Woody Guthrie – All You Fascists Bound to Lose (Chords)

Woody Guthrie – All You Fascists (Chords)

Who knew we’d have to dust off Woody Guthrie’s old anti-Nazi songs. Looks like Billy Bragg and Wilco did since they recorded a rollocking version of it a few years ago. Bragg rejiggered the song as part of the Mermaid Avenue project. But I’ve written up the Guthrie version that he apparently only recorded in a radio session.

Suggested Strumming

I like to use this strumming pattern all the way through:

d – d – d u d u

In the intro I’ve spaced out the chords into bars. So you play the strum twice for each chord with a big gap. Then the two chords with a small gap (C and G) you play it just once. It’s the same pattern in the verses. And in the chorus it’s just twice for each chord.

Twiddly Bits

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Here’s a little figure I cooked up for the intro using alternate picking (i.e. the thumb alternates between the g and C strings).

If you’re playing the rest of the song with the capo on the second fret the chord shapes will change from G, C and D to F, Bb and C respectively.

Links

Buy the Billy Bragg and Wilco version

Summer Break

Time for my summer blog break. I’m going to make like an African lungfish and aestervate until the heat dies down.

If you’re looking for some summer reading let me suggest Jonathan Lewis’s Classic Folk Songs for Fingerstyle Ukulele and Joshua Waldman’s How to Start and Grow a Ukulele Group (available in digital and paper form) (affiliate links). Both did guest posts recently. Jon’s is here and Joshua’s is here.

And you can catch bits and pieces from me on Twitter, Tumblr and Instagram.

Have a good one.

Wheeler Brothers, daddystovepipe – UkeTube

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Bill Collings 1948 – 2017: Friday Links

Austin, Texas guitar and ukulele maker Bill Collings died this week. Collings began making guitars in the 1970s and launched a line of beautifully made ukuleles in 2009.

Window Shopping
– This September Fender are releasing a whole batch of cheaper ukuleles: the Seaside, Rincon, Zuma and Montecito. You can see some here and here.
– But if I was getting a Fender style uke I’d want an Eckhaus Tululele.
KoAloha Black Label Lava.
Hoffman A style tenor.
– New Fluke designs including a fetching designer soundboard by Evelyn Drew.
Violele.

We lost our dear friend and mentor Bill Collings yesterday. He was the amazingly creative force behind Collings Guitars for over 40 years. Through his unique and innate understanding of how things work, and how to make things work better, he set the bar in our industry and touched many lives in the process. His skill and incredible sense of design were not just limited to working with wood, but were also obvious in his passion for building hot rods. To Bill, the design and execution of elegant form and function were what mattered most. Perhaps even more exceptional than his ability to craft some of the finest instruments in the world, was his ability to teach and inspire. He created a quality-centered culture that will carry on to honor his life's work and legacy. He was loved by many and will be greatly missed. Our hearts are with his family. William R. Collings 8/9/1948 – 7/14/2017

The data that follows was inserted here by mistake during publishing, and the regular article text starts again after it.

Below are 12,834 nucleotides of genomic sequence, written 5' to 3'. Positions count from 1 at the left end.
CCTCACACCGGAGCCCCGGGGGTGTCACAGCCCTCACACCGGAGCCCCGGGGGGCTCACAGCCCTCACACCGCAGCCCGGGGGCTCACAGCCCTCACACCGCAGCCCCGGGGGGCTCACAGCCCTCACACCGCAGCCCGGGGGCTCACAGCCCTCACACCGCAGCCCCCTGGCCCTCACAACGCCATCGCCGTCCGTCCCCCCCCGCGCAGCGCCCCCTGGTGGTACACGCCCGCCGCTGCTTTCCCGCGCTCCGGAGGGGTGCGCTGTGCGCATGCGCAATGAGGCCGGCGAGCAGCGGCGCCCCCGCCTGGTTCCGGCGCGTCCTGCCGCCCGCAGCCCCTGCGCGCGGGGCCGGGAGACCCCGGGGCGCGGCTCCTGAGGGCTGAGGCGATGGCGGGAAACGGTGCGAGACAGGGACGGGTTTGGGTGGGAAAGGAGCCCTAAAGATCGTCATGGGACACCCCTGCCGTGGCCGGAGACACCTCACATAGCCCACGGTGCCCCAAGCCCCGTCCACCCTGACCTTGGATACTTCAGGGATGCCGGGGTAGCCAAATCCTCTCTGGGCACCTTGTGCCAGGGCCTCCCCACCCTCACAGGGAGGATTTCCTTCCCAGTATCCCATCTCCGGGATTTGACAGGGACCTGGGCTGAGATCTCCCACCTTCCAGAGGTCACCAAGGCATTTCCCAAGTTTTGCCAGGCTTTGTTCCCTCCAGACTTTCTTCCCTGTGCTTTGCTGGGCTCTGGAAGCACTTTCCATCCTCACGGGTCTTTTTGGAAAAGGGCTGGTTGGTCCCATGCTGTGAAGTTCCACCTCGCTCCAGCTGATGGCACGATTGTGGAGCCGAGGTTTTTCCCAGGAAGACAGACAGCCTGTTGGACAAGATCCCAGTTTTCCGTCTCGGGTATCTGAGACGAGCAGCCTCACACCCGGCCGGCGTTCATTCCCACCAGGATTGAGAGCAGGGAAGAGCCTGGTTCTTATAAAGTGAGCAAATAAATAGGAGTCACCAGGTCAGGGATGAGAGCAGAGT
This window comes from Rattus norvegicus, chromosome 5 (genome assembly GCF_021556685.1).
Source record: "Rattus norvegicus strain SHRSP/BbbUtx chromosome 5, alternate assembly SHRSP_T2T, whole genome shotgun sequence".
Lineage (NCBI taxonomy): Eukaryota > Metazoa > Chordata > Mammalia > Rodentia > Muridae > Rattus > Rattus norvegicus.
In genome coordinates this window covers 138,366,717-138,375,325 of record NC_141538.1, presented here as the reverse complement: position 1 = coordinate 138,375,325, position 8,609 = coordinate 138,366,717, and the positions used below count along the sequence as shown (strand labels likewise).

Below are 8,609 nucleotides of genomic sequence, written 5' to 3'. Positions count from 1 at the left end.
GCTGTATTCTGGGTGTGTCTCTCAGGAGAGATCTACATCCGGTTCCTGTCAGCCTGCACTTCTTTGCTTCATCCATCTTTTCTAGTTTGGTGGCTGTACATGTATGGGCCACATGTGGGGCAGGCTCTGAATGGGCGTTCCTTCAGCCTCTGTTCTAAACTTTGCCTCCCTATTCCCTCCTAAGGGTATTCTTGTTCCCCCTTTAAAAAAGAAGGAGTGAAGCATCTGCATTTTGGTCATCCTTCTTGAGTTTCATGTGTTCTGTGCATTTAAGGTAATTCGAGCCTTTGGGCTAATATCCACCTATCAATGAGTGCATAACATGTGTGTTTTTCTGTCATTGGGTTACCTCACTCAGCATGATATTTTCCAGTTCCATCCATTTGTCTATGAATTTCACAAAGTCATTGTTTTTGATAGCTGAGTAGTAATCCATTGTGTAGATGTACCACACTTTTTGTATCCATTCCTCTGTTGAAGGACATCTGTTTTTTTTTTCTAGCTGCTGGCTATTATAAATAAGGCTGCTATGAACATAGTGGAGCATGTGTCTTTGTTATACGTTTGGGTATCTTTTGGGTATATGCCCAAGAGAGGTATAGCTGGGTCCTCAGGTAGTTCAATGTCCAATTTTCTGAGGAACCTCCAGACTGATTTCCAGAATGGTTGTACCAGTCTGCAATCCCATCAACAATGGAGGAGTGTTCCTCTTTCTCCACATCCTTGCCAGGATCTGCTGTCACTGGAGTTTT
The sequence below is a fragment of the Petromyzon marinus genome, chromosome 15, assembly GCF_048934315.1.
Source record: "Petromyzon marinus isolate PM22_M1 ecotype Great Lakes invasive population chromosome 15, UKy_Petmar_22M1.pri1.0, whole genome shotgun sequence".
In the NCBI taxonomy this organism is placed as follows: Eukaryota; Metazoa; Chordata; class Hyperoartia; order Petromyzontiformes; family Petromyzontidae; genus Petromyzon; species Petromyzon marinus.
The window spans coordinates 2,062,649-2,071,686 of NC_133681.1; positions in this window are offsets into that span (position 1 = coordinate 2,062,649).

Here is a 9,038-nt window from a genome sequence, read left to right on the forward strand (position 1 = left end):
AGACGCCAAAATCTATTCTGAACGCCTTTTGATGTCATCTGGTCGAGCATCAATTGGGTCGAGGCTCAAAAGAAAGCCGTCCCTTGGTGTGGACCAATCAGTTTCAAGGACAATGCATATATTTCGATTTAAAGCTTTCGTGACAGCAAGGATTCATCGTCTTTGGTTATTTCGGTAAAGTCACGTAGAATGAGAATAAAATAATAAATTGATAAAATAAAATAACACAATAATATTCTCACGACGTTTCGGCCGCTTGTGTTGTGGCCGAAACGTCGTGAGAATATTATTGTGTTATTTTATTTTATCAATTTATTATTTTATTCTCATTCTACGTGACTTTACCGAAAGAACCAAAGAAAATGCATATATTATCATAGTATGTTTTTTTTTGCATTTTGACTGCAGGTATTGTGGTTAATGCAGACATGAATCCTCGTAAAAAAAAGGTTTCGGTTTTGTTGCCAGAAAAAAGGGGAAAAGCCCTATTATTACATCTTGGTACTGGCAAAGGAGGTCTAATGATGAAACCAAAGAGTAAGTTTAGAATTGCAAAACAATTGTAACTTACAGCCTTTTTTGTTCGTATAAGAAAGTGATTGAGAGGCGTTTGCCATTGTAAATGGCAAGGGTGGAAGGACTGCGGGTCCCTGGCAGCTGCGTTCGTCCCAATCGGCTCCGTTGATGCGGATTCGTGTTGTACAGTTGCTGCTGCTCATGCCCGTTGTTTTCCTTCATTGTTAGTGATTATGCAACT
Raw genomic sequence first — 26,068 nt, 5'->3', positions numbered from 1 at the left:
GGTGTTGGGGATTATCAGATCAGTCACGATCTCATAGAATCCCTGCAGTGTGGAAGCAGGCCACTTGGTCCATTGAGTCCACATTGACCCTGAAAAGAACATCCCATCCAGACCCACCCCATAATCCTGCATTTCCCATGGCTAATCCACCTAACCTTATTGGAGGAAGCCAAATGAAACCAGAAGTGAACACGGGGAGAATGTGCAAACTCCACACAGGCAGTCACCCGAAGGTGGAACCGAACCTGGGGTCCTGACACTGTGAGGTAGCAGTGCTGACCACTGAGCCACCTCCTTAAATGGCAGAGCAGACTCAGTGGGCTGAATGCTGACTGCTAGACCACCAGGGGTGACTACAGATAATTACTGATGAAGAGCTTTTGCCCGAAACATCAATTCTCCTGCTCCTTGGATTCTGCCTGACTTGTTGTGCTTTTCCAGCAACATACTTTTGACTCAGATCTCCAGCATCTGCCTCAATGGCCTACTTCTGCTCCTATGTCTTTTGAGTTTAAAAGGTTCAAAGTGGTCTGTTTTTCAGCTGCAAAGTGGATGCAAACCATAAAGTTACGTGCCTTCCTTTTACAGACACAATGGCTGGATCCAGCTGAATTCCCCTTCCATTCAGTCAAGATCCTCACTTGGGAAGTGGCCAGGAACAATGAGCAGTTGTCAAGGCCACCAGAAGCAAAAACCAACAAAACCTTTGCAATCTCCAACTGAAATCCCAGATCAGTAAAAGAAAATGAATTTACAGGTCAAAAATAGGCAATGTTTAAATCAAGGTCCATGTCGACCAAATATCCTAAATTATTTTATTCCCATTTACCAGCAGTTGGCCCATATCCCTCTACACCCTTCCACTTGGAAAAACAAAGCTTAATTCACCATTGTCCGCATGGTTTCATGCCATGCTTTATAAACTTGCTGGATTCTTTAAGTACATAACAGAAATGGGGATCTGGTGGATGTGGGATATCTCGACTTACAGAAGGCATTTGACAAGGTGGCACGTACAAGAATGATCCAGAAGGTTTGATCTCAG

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Jonathan Lewis – Raggle Taggle Gypsies (Tab)

Raggle Taggle Gypsies (Tab)


Jonathan Lewis’s campanella ebook
is right up there with John King’s as one of my favourite tab books. And he’s just relased a new one Classic Folk Songs for Fingerstyle Ukulele (affiliate link). Which also has traditional tunes but this time arranged in a simpler, more approachable form.

Jon was kind enough to let me post one of the tabs from his book and I picked Raggle Taggle Gypsies. The tune is a big favourite of mine with my favourite version being Martin Carthy’s. I recorded my own version based on his tab making a few changes to suit my style.

Links

Buy Classic Folk Songs for Fingerstyle Ukulele on Gumroad.

Muted Strums Tutorial

Muted strums are a useful tool to have in your repertoire. They can add percussion and syncopation to an otherwise boring strum.

You perform them by resting a finger or fingers from your fretting hand on the strings. You need to hold them down enough so the strings don’t ring open but not strong enough to hold them down. If you just rest them against the string without applying any pressure it should do the trick.

There are a few different ways you can perform them:

One/Two finger mute: Relax the chord you’re holding, lay pinkie or ringer finger or both across the strings. The advantage of this is that you keep your fretting fingers in the chord position. So it's useful for mid-strum mutes.

All-finger mute: Rest all your fingers across the strings. This produces a very solid mute but does mean your fingers are out of position for chords.

Chord release mute: If a chord has you fretting all the strings you can create a mute just by releasing pressure with your fingers just enough to stop the chord sounding. The advantage with this technique is you can very quickly switch between muted and open strums.

A Chnk Alternative

The most obvious way to use muted strums is as a substitute for chnks. They provide a similar percussive sound but are easier to pull off.

Here’s a typical chnk strum played with one finger muted strums. Slowly then up to speed.

d u x u d u x u

The main advantage they have over chnks is that they can be played on up-strums as well as down-strums.

d u x x d u x x

Nirvana Style Mutes

Another common place to use them is between chord changes. Most famously used in Smells Like Teen Spirit.

In this example I’m using all-finger muting.

d – d – x x x x

Niles Rogers Style Mutes

The speed you can apply the chord release muting makes it perfect for funk and disco chord vamps. The great part is that you can just strum down-up-down-up and switch between muted and unmuted strums to create the rhythm.

In this example I’m playing and muting a G9 chord 4555.

Picking Hand Muting

You can also mute the strings at the strumming end of the uke by resting the side of your hand on the strings just in front of the bridge. That dampens the string while still letting you fret the strings and produce a note. You can do this while strumming but it’s even more effective on single notes.

Here’s a little riff on the C-string just switching between the third and fifth fret. I play this with fingerpicking but this technique works well if you’re using a pick and is easier that way.

Further Reading

How to Play Ukulele Strums: my ebook on all things strum related.
Easy alternatives to chnking
Strum blocking